Here it is, one of the saddest phrases in the English language: “Duncan Hines microwaveable mug cakes for one.” It plunges you deeper into darkness with each word, until the final salvo. Microwaveable mug cakes for one are a memento mori with rainbow sprinkles.
Of course, I had to try one.
The mug cakes began appearing as a targeted ad in my Facebook feed not long ago, and instantly piqued my curiosity. Not because I really wanted to eat single-serving powdered cake, but because it seemed so terribly grim: the inferiority to conventionally baked cakes, the packaging that called it “decadent,” the utter loneliness of it all. The ads continued to appear, and that’s when the shadows set in: What did it say about me that Facebook thought I should be seeing ads for microwaveable mug cakes for one?
It’s probably because I am a thirty-something white woman who eats occasional junk food (for WORK, it’s my JOB, stop judging me, Facebook) and clicks “like” on far too many videos of puppies and kittens. I’m guessing that somewhere in Facebook’s algorithmic nerve center, this tagged me as a living, breathing “Cathy” comic, which is what I imagine the target demographic for single-serving mug cakes to be. If a person were single and unhappy about it, these mug cakes could be their breaking point.
They’re also reminiscent of the cookbook “Microwave Cooking for One,” which found viral fame a few years ago when it was rediscovered and the Internet deemed it “The saddest cookbook ever.” In the book, originally published in 1985, author Marie T. Smith leads readers through recipes for steak, eggs Florentine, chicken Parmesan and other dishes. Sample reviews on Amazon include: “I found I had to cut back on the amount of salt in any given recipe because my tears of loneliness often over-seasoned whatever dish I happened to be heating.”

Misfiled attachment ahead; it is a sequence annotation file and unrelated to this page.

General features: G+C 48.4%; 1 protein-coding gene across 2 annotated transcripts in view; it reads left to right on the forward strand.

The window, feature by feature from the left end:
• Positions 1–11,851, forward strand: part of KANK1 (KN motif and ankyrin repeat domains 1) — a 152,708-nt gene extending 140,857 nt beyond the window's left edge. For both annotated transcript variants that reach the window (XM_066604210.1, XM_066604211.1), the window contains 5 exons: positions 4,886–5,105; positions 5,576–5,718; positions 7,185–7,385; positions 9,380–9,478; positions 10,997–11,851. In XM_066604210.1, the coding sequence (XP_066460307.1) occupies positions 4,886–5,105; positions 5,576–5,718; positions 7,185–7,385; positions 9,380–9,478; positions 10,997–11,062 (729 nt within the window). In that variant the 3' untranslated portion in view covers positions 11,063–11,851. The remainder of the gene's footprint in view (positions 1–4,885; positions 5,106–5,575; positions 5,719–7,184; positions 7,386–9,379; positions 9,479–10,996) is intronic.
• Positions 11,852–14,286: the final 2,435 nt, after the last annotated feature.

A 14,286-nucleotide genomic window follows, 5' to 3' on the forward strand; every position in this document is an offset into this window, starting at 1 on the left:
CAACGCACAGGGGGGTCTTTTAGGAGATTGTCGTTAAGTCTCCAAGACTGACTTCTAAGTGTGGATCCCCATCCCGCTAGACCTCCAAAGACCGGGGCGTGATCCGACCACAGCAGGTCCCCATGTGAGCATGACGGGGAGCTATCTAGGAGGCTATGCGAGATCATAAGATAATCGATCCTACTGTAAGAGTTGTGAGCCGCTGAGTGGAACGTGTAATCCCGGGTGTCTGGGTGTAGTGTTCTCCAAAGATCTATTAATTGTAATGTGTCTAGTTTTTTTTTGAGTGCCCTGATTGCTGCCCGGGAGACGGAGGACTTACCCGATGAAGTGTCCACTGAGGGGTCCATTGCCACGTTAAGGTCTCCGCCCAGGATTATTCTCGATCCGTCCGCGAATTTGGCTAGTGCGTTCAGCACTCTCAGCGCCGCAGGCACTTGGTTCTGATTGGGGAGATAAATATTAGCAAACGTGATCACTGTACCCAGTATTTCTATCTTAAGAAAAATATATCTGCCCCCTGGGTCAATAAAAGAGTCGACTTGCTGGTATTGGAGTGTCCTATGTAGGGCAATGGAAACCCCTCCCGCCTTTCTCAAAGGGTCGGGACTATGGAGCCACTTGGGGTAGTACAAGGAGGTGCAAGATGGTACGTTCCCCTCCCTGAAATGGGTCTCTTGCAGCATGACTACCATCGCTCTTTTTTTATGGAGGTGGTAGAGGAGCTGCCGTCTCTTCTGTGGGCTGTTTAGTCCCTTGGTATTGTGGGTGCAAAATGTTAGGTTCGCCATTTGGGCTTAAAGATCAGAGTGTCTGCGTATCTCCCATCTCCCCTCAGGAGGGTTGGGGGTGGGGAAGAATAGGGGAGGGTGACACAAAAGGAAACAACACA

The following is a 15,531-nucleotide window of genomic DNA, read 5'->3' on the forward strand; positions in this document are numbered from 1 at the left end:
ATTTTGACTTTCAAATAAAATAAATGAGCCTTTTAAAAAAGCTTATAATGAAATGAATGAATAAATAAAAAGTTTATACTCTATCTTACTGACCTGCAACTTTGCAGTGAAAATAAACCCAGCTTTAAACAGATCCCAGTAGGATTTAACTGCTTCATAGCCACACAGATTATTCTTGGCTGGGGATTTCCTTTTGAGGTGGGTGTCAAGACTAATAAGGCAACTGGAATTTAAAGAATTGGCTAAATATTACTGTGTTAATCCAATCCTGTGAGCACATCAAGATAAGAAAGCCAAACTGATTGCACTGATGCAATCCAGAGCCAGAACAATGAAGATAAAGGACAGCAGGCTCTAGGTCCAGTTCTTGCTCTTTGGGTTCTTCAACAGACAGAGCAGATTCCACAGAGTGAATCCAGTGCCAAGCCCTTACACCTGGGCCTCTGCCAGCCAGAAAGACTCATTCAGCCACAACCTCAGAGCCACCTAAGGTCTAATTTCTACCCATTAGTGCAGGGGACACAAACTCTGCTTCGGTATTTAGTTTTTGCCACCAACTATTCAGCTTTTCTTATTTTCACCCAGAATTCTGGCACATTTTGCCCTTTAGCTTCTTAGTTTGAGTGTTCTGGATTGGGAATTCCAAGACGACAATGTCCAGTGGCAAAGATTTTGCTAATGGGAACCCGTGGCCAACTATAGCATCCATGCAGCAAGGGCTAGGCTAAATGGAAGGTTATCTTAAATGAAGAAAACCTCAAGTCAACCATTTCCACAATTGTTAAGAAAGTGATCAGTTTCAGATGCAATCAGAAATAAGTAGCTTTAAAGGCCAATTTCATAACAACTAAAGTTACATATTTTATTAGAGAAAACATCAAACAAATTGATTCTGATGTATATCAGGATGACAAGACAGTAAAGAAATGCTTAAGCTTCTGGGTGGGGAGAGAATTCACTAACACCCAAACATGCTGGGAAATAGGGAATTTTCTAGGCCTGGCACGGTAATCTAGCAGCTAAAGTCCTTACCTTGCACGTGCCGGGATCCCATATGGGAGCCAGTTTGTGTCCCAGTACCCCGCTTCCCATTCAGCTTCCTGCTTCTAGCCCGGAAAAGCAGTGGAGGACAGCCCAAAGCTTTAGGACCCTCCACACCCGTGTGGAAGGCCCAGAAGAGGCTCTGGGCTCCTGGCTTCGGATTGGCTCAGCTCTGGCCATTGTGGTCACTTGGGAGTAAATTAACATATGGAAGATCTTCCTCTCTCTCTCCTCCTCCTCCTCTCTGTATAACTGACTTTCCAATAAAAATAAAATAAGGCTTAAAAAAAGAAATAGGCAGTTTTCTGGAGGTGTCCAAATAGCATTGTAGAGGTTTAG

Those recipes are sad, but they are at least recipes: Take a steak, add some other, fresh ingredients and nuke it to oblivion in the microwave until it’s ruined. While it’s devastating to destroy a good piece of meat like that, it’s somehow less existentially sad than opening a packet of chocolate powder, adding two tablespoons of water, and microwaving it on high for 55 seconds in a mug.
Mug cakes have been a thing for a little while now. They’re popular with college students. You can make fancy ones from scratch, following recipes by the Pioneer Woman, or Country Living, or even country music star Trisha Yearwood. The Duncan Hines cakes come in a staggering 18 flavors, if you include the “sunrise” branded microwaveable mug muffins. You can microwave a German chocolate cake, a pineapple cake, even a “funtastic” s’mores cake. Each box comes with four single-serving envelopes of cake powder, to which you can add a few tablespoons of water — or cream if you’re feeling sassy — to make your batter.
I made confetti cake with rainbow sprinkles and watched as it circled around on our office microwave’s tray. The batter puffed up like a marshmallow and then, as soon as the microwave turned off, deflated like a flat tire. It smelled like what a scented candle company thinks cake should taste like. It resembled cake only in that it had sugar and sprinkles: Texturally, it was strangely gummy, a quality that only worsened as it grew cold. It took a while to soak the gluey cake remnants off my mug.
I had four bites, and contemplated my mortality, because death is like a microwaveable mug cake for one: Even if you’re surrounded by people, everyone must face it alone.
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